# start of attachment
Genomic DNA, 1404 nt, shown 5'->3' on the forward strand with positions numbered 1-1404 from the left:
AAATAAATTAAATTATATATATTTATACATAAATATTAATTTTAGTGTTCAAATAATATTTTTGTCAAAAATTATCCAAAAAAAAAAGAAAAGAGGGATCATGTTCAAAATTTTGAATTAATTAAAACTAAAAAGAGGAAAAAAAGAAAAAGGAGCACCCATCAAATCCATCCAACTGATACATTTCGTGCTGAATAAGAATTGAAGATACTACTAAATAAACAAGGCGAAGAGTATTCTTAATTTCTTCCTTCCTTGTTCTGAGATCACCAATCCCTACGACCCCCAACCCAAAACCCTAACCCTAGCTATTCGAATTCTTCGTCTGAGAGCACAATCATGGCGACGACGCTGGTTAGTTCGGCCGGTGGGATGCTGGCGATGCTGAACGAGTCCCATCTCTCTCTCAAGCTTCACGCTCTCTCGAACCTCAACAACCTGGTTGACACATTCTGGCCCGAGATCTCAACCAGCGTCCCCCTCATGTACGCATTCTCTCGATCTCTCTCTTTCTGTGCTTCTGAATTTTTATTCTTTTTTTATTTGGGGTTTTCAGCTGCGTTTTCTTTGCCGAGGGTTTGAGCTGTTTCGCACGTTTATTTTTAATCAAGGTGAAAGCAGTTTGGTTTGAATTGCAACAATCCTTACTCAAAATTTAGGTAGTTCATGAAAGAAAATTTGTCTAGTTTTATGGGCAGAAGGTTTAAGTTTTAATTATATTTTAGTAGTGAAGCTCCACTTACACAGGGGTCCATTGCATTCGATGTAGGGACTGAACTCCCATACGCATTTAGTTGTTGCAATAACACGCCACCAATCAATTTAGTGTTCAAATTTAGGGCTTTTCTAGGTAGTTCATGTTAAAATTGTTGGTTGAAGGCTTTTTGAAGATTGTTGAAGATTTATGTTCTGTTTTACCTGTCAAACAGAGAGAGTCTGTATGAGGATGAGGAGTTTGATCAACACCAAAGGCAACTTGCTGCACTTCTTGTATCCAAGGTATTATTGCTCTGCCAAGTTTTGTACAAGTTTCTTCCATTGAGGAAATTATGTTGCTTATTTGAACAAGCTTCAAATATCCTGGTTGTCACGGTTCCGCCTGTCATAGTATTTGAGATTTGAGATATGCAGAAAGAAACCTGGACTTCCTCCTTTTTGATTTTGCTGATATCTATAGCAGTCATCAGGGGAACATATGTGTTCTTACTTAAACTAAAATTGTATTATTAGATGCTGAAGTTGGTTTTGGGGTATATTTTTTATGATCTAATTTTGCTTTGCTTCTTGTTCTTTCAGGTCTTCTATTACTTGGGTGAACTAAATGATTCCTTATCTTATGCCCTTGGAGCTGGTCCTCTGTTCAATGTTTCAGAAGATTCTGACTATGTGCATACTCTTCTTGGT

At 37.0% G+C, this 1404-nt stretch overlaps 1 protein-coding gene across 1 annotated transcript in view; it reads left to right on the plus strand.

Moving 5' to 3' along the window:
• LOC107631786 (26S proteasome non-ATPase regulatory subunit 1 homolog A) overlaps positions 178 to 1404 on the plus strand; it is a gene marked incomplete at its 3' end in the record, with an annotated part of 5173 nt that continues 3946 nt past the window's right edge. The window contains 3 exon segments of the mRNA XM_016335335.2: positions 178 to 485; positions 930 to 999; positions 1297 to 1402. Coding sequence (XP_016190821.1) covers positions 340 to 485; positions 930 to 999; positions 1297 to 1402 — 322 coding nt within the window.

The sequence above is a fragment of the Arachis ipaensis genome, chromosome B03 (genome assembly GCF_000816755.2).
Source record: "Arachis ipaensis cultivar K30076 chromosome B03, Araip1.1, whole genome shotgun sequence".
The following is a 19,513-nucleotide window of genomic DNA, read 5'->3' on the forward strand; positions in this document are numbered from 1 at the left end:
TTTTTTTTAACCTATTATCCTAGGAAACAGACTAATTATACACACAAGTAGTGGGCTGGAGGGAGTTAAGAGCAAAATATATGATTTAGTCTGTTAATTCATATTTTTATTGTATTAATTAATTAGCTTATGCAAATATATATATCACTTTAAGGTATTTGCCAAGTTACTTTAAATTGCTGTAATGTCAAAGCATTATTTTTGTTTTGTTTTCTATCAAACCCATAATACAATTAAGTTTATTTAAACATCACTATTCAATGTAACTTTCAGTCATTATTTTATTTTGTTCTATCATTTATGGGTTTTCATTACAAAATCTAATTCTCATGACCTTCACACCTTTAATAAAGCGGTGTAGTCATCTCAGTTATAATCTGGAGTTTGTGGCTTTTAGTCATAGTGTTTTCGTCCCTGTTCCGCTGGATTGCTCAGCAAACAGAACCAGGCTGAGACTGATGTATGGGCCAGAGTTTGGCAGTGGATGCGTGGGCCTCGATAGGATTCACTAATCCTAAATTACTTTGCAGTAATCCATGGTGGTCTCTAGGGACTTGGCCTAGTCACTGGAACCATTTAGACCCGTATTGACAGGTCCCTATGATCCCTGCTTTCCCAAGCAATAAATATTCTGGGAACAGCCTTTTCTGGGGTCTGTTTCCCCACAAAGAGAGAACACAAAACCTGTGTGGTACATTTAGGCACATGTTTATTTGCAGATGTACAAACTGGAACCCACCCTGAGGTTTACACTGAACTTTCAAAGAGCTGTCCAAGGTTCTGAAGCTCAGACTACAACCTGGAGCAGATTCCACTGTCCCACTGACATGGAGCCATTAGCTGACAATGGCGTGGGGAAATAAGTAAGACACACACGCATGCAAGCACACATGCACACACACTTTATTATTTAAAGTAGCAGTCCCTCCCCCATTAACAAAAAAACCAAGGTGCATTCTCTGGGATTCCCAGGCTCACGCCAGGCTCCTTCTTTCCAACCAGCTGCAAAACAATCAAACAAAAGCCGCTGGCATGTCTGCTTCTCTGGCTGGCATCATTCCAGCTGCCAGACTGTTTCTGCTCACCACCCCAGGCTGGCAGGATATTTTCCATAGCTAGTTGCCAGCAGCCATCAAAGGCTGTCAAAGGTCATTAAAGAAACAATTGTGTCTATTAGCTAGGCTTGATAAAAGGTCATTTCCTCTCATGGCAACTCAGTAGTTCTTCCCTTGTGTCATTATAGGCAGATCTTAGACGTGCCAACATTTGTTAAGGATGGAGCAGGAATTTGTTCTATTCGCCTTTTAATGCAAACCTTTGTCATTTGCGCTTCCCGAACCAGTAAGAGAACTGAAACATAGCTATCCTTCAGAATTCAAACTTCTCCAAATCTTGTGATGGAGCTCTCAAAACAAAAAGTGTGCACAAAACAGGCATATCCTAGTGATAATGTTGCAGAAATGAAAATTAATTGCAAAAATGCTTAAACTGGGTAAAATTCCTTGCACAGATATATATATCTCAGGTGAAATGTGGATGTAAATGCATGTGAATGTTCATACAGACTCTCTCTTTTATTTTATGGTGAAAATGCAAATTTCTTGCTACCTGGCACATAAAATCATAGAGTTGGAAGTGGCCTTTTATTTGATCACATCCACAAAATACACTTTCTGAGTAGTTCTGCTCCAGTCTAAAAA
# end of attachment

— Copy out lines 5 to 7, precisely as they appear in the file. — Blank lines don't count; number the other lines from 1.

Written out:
• LOC107631786 (26S proteasome non-ATPase regulatory subunit 1 homolog A) overlaps positions 178 to 1404 on the plus strand; it is a gene marked incomplete at its 3' end in the record, with an annotated part of 5173 nt that continues 3946 nt past the window's right edge. The window contains 3 exon segments of the mRNA XM_016335335.2: positions 178 to 485; positions 930 to 999; positions 1297 to 1402. Coding sequence (XP_016190821.1) covers positions 340 to 485; positions 930 to 999; positions 1297 to 1402 — 322 coding nt within the window.

The sequence above is a fragment of the Arachis ipaensis genome, chromosome B03 (genome assembly GCF_000816755.2).
Source record: "Arachis ipaensis cultivar K30076 chromosome B03, Araip1.1, whole genome shotgun sequence".